One of the primary characteristics to consider when selecting a sensor is how the system recovers after a power loss. In the case of potentiometers, the system has no need to reposition to an origin or index mark; it will provide the output voltage that corresponds to its current position. In the case of digital devices, the system has no real method to determine its current position unless it re-indexes or returns to an origin. Unfortunately, in most system applications, returning a system to a position other than its current position is impractical and takes both power and time. Furthermore, it may not be possible to reposition the system if doing so can affect the current mission-critical parameters.

Infinite resolution is another primary advantage of potentiometers over other digital devices. If the application you're designing cannot tolerate a step-type output, then potentiometers are the appropriate technology to use. While digital devices have greatly increased their resolution, this improvement involves a tradeoff. Generally, in order to achieve higher resolutions, digital devices require much space, power, and overhead to support them but cannot match the potentiometer's infinite resolution. Just ask any audiophile with a high-quality mixing board; incremental slide potentiometers provide a precision that cannot be duplicated using a digital device.

Potentiometers consume very little power. Coupled with the power required for overhead support, potentiometers provide savings in power consumption, space, and weight. In applications where multiple devices are required, this advantage is multiplied.

One theme of the modern age is to do more in less space and at a lower cost. Potentiometers shine in this area. They require less bulky support hardware and software and, because positioning is determined by reading an output voltage, there is no need to determine the direction of rotation or movement, and therefore no need to keep track of a current position with ancillary hardware.

Potentiometers can be packaged to meet most customers' envelope specifications (e.g., diameter, length, shaft requirement, etc.,) without sacrificing resolution or linearity. Although encoders and LVDTs can be configured to meet these mechanical specifications, it often comes at a cost; as encoders get smaller, resolution is compromised and as LVDTs get longer, they become more expensive and their linearity is compromised for very long lengths.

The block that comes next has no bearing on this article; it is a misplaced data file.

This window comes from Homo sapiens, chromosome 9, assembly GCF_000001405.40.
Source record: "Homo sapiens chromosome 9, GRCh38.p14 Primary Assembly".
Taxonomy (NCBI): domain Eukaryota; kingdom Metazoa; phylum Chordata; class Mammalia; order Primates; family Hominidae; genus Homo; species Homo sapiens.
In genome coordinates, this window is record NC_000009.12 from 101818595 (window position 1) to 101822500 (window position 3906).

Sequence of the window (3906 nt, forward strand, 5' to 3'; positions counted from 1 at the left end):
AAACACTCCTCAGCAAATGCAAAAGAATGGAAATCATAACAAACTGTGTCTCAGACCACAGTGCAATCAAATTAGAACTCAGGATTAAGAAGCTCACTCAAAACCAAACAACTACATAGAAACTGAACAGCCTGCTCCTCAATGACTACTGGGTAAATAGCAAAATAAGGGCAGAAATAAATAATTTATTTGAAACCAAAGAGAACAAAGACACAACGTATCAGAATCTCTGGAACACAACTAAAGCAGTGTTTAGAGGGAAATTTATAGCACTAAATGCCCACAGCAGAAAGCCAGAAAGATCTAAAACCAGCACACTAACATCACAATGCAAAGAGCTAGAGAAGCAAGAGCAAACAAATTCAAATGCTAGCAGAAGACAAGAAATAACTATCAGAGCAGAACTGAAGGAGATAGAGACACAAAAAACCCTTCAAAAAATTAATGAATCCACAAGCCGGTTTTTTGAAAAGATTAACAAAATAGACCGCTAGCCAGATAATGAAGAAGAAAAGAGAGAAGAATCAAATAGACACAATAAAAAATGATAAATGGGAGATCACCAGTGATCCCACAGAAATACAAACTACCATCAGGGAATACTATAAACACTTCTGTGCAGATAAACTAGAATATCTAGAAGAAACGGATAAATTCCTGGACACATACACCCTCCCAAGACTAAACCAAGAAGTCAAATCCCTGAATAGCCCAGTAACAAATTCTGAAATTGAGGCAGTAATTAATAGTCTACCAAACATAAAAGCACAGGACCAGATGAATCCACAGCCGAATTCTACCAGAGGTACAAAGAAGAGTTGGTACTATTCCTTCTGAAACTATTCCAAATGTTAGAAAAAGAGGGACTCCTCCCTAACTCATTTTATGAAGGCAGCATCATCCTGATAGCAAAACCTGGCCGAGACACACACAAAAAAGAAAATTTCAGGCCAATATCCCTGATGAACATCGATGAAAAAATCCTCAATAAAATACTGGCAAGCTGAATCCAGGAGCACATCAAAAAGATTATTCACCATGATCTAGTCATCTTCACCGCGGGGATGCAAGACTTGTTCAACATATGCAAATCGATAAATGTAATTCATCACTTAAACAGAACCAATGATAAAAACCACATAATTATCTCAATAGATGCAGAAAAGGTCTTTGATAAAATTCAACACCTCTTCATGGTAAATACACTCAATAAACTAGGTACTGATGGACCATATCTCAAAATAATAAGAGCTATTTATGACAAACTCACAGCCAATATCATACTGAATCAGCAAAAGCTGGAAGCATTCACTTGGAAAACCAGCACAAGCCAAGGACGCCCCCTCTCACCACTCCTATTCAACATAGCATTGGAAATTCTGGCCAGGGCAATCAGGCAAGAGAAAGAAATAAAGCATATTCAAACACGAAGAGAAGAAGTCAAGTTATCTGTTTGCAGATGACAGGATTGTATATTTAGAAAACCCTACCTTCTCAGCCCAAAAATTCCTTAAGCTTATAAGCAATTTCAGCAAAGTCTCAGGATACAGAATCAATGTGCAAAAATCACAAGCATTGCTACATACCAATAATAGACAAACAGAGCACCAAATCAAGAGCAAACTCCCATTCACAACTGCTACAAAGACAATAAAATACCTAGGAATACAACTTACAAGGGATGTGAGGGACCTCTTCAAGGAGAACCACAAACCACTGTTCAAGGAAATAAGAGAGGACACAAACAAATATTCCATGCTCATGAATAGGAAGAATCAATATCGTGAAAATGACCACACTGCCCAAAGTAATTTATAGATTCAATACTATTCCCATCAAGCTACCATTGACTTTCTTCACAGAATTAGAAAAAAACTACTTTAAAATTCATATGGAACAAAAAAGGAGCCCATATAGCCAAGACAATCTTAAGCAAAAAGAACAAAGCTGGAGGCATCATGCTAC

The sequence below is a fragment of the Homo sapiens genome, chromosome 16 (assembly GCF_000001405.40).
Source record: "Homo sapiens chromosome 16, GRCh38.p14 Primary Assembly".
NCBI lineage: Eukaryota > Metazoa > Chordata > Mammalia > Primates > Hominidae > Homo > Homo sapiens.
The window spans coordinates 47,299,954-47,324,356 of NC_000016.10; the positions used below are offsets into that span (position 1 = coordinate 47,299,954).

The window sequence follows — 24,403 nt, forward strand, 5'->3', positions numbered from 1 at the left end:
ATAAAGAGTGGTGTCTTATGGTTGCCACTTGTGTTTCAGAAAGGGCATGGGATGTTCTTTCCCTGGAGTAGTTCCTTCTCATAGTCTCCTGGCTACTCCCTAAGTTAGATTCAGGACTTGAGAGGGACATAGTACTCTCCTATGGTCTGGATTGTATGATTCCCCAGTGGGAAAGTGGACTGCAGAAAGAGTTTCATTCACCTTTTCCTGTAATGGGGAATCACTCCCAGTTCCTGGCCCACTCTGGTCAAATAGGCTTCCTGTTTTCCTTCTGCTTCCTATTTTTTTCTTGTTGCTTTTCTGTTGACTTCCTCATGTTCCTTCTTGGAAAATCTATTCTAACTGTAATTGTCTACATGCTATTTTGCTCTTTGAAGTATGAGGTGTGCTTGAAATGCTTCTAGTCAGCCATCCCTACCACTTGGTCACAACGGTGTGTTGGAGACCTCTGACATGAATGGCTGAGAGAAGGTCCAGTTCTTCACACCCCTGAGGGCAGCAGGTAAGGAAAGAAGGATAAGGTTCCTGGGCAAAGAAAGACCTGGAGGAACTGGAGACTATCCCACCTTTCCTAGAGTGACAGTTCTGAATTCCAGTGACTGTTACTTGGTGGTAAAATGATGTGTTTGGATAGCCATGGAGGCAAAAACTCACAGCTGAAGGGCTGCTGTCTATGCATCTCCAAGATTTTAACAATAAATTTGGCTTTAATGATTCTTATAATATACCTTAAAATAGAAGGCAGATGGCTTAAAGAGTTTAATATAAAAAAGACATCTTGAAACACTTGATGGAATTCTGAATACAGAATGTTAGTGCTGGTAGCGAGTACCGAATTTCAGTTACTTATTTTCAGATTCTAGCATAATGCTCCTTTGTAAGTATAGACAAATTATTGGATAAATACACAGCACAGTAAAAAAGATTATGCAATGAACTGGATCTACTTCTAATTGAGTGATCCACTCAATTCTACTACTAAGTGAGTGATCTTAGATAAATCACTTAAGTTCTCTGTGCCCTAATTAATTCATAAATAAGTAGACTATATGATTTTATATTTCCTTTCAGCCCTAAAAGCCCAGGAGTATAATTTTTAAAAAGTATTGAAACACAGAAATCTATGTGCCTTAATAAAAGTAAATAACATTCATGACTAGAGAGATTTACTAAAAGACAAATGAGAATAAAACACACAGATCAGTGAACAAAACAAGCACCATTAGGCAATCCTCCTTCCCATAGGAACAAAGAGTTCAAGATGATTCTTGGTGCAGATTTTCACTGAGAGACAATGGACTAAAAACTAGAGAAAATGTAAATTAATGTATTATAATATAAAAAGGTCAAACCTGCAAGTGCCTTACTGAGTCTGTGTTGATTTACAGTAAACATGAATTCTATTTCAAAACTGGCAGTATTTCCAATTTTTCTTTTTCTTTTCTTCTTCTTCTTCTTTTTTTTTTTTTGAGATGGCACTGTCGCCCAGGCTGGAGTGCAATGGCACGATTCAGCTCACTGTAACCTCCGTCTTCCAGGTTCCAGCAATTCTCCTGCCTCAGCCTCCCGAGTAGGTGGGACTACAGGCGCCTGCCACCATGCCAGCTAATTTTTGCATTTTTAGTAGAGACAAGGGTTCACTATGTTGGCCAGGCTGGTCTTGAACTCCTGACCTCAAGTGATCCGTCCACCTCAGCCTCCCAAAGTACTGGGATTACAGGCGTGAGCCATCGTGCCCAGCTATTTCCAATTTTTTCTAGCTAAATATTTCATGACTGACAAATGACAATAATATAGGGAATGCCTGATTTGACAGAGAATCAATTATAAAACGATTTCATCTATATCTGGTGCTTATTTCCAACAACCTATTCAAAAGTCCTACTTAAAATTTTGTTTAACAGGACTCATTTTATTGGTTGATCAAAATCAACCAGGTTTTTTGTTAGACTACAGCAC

Any devices—potentiometers or other technologies—that are to be used in dirty environments or relatively high humidity must be sealed to prevent microscopic particles from infiltrating the device. In the case of potentiometers, a small particle may cause a dead spot in the active region of the track, but in most cases, the system can tolerate one such spot and still function effectively. For optical devices, particulate contamination may cause erroneous readings in the position count.

Degradation at temperature extremes affects potentiometers to a greater degree than it does their digital counterparts. However, in most cases, the temperature extremes required to cause degraded performance are well beyond the temperature requirements of the system.

Many of today's systems require redundancy, with one section used for position control and the other used for feedback. While both potentiometers and encoders are capable of this, potentiometers simplify the task. Comparing voltage outputs requires minimal support hardware, and redundancy in potentiometers can be accomplished by either having multiple potentiometer sections or multiple tracks within the same section. This consideration is critical where cost, space, and power consumption are important.

Although noncontacting digital devices have historically surpassed potentiometers in terms of usable life, potentiometers today have life cycles that exceed 5 million cycles, far beyond the requirements of most applications.

In evaluating the potentiometer among other sensing devices, all of these factors need to be weighed against one another to select the appropriate technology for your application.


The Future
Betatronix was an early pioneer in the potentiometer industry. Today, it is leading the way in developing new technologies and advancements, including the conversion from manual trimming (a method of improving linearity tolerances by cutting carbon or applying silver to the surface of an element) to computer controlled, fully automated laser trimming, resulting in devices with significantly improved linearity specifications and improved stability over wider temperature ranges.

Currently, Betatronix is working with several companies to develop a process that moves away from the standard methods for depositing carbon and toward more streamlined and modern processes. The expected results are improved yields, improved performance, longer life, and reduced noise.

The potentiometer has been the workhorse of control and position systems for over a century. Advancements in potentiometer manufacturing have made them more reliable, more accurate, and more cost effective than ever before. When making technology choices for your future designs, potentiometers should be part of your evaluation process. Recent developments in manufacturing have enhanced their overall performance without compromising their inherent advantages and may yet make potentiometers the new "new thing."

Brian Rosengrant is Director of Quality Assurance and Engineering for Betatronix LLC, Hauppauge, NY. He can be reached at 631-582-6740 or brosengrant@betatronix.com.

Bill Kostik is Manufacturing Engineer for Betatronix LLC. He can be reached at 631-582-6740 or bkostik@betatronix.com.

About the Author: Brian Rosengrant

About the Author: Bill Kostik